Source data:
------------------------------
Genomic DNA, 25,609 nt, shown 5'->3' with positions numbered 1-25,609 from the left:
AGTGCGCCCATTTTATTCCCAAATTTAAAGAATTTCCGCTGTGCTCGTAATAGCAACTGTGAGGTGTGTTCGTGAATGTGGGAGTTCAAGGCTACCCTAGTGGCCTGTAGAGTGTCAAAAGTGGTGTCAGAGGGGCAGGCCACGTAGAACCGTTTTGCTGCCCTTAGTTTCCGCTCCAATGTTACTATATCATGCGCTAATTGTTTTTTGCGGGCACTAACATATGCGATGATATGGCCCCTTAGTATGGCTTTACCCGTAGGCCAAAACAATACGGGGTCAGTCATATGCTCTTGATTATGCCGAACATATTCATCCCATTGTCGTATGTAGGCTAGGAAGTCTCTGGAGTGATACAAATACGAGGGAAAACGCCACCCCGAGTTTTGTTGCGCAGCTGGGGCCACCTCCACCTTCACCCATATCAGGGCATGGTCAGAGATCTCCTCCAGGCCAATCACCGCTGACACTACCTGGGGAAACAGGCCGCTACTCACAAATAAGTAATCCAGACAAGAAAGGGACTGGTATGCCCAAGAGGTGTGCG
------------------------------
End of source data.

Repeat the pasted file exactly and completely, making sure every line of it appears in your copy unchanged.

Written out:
Genomic DNA, 25,609 nt, shown 5'->3' with positions numbered 1-25,609 from the left:
AGTGCGCCCATTTTATTCCCAAATTTAAAGAATTTCCGCTGTGCTCGTAATAGCAACTGTGAGGTGTGTTCGTGAATGTGGGAGTTCAAGGCTACCCTAGTGGCCTGTAGAGTGTCAAAAGTGGTGTCAGAGGGGCAGGCCACGTAGAACCGTTTTGCTGCCCTTAGTTTCCGCTCCAATGTTACTATATCATGCGCTAATTGTTTTTTGCGGGCACTAACATATGCGATGATATGGCCCCTTAGTATGGCTTTACCCGTAGGCCAAAACAATACGGGGTCAGTCATATGCTCTTGATTATGCCGAACATATTCATCCCATTGTCGTATGTAGGCTAGGAAGTCTCTGGAGTGATACAAATACGAGGGAAAACGCCACCCCGAGTTTTGTTGCGCAGCTGGGGCCACCTCCACCTTCACCCATATCAGGGCATGGTCAGAGATCTCCTCCAGGCCAATCACCGCTGACACTACCTGGGGAAACAGGCCGCTACTCACAAATAAGTAATCCAGACAAGAAAGGGACTGGTATGCCCAAGAGGTGTGCG